A few months ago, Ivanka Trump organized a private meeting with Planned Parenthood president Cecile Richards, and, until recently, the details of their discussion has been kept under wraps. But a New York Times profile on the First Daughter from earlier this week contained a largely overlooked section about that meeting, and it reveals how sincerely dedicated Planned Parenthood is to providing abortion-on-demand as its central “service.”
At the time of the meeting, Dawn Laguens, Planned Parenthood’s executive vice president, told Politico that Richards would “make sure that Ivanka fully understood . . . why it would be a terrible idea for Planned Parenthood to be removed from being able to see Medicaid patients” and explain “that the [federal] money doesn’t actually go to abortions.”
Because of the lack of clarity about what actually transpired during the meeting, some pro-lifers were concerned that the Trump administration might be more open to compromise with Planned Parenthood than they had hoped, especially given Ivanka’s reputation for being more progressive when it comes to “women’s rights.”
The NYT profile tells a different story:
[Ivanka] had a proposal: Planned Parenthood should split in two, Ms. Trump suggested, with a smaller arm to provide abortions and a larger one devoted to women’s health services. White House officials said Ms. Trump was trying to find a common-sense solution amid the roar of abortion politics. But Planned Parenthood officials said they thought Ms. Trump’s advice was naïve, failing to understand how central reproductive choice was to the group’s mission. [Emphasis added.]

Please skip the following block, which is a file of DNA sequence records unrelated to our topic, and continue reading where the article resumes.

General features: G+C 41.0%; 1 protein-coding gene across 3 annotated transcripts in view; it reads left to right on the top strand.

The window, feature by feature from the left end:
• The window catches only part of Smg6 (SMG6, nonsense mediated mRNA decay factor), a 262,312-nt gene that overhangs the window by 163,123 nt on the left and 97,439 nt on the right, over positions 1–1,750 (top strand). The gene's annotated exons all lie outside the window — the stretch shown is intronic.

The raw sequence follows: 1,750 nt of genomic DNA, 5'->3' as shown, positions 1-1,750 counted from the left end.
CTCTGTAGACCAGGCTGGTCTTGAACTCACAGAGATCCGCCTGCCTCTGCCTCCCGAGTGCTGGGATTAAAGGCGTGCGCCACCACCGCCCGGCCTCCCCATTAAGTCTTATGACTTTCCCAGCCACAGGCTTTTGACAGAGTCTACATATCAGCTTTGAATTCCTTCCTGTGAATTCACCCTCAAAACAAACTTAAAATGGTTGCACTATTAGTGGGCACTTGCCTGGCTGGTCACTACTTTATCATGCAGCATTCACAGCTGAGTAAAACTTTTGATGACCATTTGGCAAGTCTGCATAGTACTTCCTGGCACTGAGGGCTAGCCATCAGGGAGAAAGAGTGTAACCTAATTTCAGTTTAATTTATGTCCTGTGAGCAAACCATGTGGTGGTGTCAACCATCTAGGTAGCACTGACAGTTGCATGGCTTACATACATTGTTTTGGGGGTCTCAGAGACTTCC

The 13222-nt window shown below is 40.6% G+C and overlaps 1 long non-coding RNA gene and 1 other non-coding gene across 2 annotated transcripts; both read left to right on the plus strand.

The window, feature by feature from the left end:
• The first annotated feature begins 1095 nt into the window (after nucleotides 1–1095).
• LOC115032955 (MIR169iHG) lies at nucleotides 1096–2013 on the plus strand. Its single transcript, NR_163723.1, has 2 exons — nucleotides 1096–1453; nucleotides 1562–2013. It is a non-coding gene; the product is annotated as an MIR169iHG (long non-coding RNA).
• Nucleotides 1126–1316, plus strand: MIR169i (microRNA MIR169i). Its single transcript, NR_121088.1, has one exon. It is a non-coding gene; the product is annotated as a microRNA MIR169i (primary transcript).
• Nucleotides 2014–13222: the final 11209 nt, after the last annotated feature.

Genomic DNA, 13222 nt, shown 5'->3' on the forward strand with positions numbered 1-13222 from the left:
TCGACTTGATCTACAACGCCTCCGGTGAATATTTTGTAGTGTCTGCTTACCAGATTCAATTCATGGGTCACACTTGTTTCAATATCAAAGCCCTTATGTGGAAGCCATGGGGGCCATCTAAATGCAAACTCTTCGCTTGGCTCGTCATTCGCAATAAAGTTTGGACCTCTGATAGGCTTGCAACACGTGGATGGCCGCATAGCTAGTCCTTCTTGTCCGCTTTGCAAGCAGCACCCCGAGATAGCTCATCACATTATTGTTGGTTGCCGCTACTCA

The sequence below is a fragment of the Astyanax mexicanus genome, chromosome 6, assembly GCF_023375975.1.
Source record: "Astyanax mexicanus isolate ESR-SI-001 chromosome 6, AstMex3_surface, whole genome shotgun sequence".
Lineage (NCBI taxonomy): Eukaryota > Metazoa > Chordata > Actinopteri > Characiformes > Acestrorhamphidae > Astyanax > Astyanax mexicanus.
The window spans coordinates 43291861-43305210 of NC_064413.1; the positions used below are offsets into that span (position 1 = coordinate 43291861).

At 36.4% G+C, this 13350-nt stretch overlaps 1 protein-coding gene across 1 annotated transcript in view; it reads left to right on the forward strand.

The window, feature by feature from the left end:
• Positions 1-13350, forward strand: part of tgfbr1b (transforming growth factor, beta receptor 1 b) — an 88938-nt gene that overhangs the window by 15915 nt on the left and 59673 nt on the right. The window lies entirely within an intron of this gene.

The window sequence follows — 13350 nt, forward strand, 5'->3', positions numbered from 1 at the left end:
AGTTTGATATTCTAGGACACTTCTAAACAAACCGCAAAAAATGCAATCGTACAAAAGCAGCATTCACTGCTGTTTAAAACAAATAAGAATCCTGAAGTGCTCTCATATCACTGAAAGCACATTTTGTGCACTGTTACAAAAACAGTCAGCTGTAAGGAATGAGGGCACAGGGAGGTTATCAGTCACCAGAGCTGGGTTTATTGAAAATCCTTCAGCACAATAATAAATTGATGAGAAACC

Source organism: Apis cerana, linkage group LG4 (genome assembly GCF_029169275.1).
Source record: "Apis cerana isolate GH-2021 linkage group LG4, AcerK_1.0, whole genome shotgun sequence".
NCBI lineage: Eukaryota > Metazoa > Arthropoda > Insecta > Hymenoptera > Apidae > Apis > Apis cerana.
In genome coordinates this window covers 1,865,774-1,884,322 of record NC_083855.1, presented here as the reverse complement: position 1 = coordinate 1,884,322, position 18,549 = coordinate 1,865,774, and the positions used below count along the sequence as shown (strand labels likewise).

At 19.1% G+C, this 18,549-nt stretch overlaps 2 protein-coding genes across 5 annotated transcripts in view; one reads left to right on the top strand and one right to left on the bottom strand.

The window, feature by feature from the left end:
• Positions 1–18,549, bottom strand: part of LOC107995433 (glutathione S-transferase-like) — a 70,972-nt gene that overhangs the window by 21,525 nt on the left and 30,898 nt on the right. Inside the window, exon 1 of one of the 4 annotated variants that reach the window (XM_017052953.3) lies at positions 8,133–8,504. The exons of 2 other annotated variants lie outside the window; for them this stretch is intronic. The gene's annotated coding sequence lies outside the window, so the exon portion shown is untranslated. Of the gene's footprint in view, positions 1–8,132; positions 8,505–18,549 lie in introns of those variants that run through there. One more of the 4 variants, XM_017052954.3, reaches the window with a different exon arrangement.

This, from the group that has loudly insisted for years that its annual half a billion dollars in public funding never pays for abortion and that abortion is just one service among many crucial health options provided to women. Planned Parenthood’s executives repeatedly promise the American public that abortion is a mere 3 percent of its services, despite numerous articles debunking that false statistic, despite the fact that the group provides something in the realm of 325,000 thousand such procedures every year, making it the biggest provider of abortion in the nation.
Ivanka’s solution is one that even many pro-lifers would find acceptable. If Planned Parenthood were to split into financially distinct organizations, the federal money given to the group’s non-abortion arm ostensibly would never cross over into funding abortion as it does now, given the fungibility of money.
That makes Richards’s refusal incredibly significant. Abortion is indeed “central” to Planned Parenthood; it is the most profitable “service” the group offers. Perhaps that’s why the group’s executives regularly impose strict abortion quotas on its clinics, rewarding those facilities that convince more women to have abortions, a fact revealed by former Planned Parenthood workers.
The fact that Richards spurned Ivanka’s compromise shouldn’t come as a shock to anyone who sees the group for what it truly is: first and foremost, an abortion corporation. What should surprise us is how Planned Parenthood still manages to deceive so many Americans into believing that it is anything but.